Learn more


The Institute for Global Sustainability hosts the next Research on Tap on March 22nd at 4 p.m. in the Kilachand Center. "Environmental Cultures, Power and Equity" will bring together BU experts in the social sciences, humanities, and natural sciences to share research on how humans have inhabited, crafted meaning around, and dealt with power and inequity in their environments. The microtalks will explore how to design and implement technological and social systems that can simultaneously sustain human well-being with equitable and effective responses to climate change. A networking session will follow the presentations.

RSVP today


Racism & Heart Disease, Mystic River, Fastest Track


Racism has a real impact on the heart health of Black women,” says Shanshan Sheehy, a study coauthor and BU Chobanian & Avedisian School of Medicine assistant professor.
Photo by FG Trade / iStock.

Experiencing Racism Increases Black Women's Heart Disease Risk, BU Research Finds

New National Institutes of Health-supported research from the Black Women's Health Study shows perceived racism in employment, housing, and interactions with the police is associated with a 26 percent higher risk of coronary heart disease. 

See the findings


The Tobin Memorial Bridge carries US Route 1 over the Mystic River, which has the most urbanized watershed in Massachusetts. BU researchers are examining whether climate change could exacerbate the environmental risks facing the watershed from decades of development.
Photo by Denis Tangney, Jr / iStock.

Climate Change is Threatening the Mystic River Watershed -- Can It Be Saved?

With a $1.3 million grant from the U.S. Environmental Protection Agency, BU environmental health researchers Jonathan Levy and Amruta Nori-Sarma use geospatial data and mapping tools to support community climate resilience efforts.

Learn how they're working to change the future


BU’s indoor track combines optimal physics with an exciting atmosphere. The result is often collegiate, national, and even world records.
Photo by Jake Belcher.

The Mystery behind BU's Record-Breaking Indoor Track

There are a number of reasons why the world's fastest runners come to BU when they want to set a record.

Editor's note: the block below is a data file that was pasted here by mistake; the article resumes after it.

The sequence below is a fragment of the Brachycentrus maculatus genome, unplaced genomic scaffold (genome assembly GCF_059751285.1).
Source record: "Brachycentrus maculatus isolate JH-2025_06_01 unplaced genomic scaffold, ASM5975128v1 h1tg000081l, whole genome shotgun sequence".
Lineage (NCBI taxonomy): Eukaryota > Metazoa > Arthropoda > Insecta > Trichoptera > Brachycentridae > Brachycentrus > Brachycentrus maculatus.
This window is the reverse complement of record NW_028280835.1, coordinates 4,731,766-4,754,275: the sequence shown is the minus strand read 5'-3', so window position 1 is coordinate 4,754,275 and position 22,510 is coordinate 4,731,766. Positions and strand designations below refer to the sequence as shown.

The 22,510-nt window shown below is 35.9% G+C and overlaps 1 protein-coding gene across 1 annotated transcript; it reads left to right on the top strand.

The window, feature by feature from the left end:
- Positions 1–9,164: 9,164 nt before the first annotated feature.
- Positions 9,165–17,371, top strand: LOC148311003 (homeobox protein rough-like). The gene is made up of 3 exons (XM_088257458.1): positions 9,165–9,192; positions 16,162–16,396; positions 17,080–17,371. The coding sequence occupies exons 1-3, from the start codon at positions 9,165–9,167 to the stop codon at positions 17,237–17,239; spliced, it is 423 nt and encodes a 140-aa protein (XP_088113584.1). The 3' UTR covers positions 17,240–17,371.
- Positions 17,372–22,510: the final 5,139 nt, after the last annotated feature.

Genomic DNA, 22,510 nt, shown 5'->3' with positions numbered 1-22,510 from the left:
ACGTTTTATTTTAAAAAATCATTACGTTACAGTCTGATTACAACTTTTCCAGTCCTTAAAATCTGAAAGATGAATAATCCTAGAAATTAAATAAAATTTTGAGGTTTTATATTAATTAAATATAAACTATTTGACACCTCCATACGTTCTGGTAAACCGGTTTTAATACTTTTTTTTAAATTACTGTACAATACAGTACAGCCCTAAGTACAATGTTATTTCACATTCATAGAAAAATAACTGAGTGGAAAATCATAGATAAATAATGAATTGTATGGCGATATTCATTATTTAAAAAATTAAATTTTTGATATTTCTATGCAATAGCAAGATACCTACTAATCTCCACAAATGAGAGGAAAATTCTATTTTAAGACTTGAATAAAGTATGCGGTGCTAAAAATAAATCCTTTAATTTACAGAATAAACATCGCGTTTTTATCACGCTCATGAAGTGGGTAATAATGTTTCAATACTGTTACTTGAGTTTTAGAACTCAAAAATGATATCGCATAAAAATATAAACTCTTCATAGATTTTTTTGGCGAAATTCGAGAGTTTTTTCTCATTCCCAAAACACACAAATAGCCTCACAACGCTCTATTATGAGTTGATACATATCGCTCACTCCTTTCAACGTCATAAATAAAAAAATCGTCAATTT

Watch them go


In Case You Missed It...

The U.S. State Department highlighted earthquake relief for Turkey and Syria organized by BU students... Wesley Wildman of the BU School of Theology discusses ethical considerations for AI text generation in education during a recent Reddit AMA... Marilyn Augustyn of the BU Avedisian & Chobanian School of Medicine weighs in on the Adderall shortage in New England in The Boston Globe... BU pathologist Thor Stein explains recent research on the risk of brain damage from starting football at a young age to CBS Boston... Katy Coduto of the BU College of Communication weighs in on Taylor Swift lookalikes on social media with Marie Claire.


Biden Budget; Research Security; Cities, Safety, & Health


Ambassador Mark Storella of the Pardee School of Global Studies spoke on a panel on U.S. foreign policy and the war in Ukraine at the Principles First Summit on March 4th.

Vice President and Associate Provost for Research Gloria Waters attended the Association of American Universities Senior Research Officers meeting between March 5th and 7th.

Dean Scott Taylor and Cory Diamond of the Pardee School of Global Studies attended a reception hosted by Pardee School Dean’s Advisory Board member Paul Nathanson (Pardee ’85) for alumni and students on March 6th.

Yannis Paschalidis of the Rafik Hariri Institute of Computing and Computational Science & Engineering participated in a National Science Foundation workshop on harnessing artificial intelligence for scientific advancement on March 8th and 9th.


On Thursday, President Joe Biden released his budget request for fiscal year 2024, revealing the Administration’s education and research priorities for the year ahead. Building on the vision laid out in last year's CHIPS + Science Act (Public Law 117-167), the President proposed an 18% increase in the National Science Foundation budget ($11.3 billion) and a 9% increase for the Department of Energy's Office of Science ($8.8 billion). The President also requested an additional $1 billion for the new Advanced Research Projects Agency-Health and just shy of a 2% increase for the National Institutes of Health. The White House requested an $820 increase in the maximum Pell Grant award amount ($8,215), continuing the President's goal of eventually doubling the award. Congress will hold hearings on the President's proposals this spring and then begin to formulate the spending bills that will determine agency budgets for fiscal year 2024.

Read the budget proposal



The Office of Research and the Initiative on Cities are cosponsoring "Safety, Justice, and Health in U.S. Cities" as the next Research on Tap on March 15th at 4 p.m. in the Kilachand Center. Hosted by Professors Jonathan Jay and Jessica Simes, the event will feature microtalks on multidisciplinary research at BU examining the links between community violence, the criminal justice system, and health in U.S. cities and will explore solutions through community-based and policy-engaged work. Participants will have an opportunity to connect with potential collaborators at a reception following the event. 

RSVP today


Post-Doc Policies, NASA Science, National Science Strategy


Vice President and Associate Provost for Global Programs Willis Wang attended the Association of International Education Administrators annual meeting from February 19th through 22nd.